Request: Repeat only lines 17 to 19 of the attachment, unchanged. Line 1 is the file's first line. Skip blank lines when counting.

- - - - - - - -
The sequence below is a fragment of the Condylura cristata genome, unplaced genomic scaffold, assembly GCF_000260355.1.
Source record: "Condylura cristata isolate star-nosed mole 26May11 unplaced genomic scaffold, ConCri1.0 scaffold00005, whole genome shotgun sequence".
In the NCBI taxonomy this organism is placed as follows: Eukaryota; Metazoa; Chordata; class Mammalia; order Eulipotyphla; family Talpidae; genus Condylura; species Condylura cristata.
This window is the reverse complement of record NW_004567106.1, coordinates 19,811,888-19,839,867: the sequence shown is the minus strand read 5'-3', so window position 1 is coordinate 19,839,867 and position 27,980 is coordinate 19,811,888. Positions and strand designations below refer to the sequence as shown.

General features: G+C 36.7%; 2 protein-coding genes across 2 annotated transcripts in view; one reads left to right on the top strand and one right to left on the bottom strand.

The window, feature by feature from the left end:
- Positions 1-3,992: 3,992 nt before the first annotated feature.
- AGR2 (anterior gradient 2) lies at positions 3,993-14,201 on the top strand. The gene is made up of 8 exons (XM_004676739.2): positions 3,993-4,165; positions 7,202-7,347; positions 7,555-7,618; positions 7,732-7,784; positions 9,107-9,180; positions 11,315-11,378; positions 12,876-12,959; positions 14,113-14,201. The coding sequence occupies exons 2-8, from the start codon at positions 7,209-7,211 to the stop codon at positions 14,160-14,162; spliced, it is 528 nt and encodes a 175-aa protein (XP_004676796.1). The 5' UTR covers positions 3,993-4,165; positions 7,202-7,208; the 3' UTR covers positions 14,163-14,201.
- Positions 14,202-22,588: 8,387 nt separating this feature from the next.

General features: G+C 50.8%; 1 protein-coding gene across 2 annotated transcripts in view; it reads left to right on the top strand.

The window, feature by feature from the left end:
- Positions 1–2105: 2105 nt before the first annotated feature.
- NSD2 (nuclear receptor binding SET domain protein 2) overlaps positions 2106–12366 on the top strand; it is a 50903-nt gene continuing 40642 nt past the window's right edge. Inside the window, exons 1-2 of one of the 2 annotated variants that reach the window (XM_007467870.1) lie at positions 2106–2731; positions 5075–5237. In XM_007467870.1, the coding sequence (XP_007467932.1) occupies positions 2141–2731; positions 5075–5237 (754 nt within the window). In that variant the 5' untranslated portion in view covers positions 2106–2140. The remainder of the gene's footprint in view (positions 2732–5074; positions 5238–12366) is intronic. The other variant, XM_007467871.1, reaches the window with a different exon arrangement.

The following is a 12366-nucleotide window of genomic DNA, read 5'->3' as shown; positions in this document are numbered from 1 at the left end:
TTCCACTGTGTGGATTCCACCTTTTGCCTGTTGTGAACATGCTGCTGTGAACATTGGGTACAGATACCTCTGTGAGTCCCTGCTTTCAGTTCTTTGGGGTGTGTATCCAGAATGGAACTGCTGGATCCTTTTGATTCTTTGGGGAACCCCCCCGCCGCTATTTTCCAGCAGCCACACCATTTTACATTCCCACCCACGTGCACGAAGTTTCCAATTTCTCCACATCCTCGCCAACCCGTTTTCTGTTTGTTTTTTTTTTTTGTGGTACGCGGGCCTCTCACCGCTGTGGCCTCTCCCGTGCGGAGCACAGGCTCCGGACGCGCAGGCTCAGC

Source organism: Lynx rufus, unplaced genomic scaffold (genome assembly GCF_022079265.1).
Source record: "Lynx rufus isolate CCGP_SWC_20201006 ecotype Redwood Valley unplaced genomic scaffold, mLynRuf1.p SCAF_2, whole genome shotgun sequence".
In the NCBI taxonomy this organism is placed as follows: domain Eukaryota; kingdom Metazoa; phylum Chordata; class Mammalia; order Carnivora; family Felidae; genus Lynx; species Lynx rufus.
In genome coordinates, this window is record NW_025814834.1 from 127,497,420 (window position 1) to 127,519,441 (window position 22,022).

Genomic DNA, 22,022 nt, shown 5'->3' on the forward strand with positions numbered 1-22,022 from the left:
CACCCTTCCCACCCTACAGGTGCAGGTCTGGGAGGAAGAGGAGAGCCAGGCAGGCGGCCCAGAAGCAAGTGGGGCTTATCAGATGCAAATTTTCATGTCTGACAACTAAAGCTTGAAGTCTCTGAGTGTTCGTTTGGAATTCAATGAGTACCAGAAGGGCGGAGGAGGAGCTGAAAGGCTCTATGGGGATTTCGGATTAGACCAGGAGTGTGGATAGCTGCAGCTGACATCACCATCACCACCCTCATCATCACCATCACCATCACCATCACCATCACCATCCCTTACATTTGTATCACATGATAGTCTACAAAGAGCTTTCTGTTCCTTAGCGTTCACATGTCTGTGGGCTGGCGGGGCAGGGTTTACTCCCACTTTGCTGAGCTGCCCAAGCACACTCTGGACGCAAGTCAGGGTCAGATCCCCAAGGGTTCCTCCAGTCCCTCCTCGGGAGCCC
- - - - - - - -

Source record: "Lynx rufus isolate CCGP_SWC_20201006 ecotype Redwood Valley unplaced genomic scaffold, mLynRuf1.p SCAF_2, whole genome shotgun sequence".
In the NCBI taxonomy this organism is placed as follows: domain Eukaryota; kingdom Metazoa; phylum Chordata; class Mammalia; order Carnivora; family Felidae; genus Lynx; species Lynx rufus.
In genome coordinates, this window is record NW_025814834.1 from 127,497,420 (window position 1) to 127,519,441 (window position 22,022).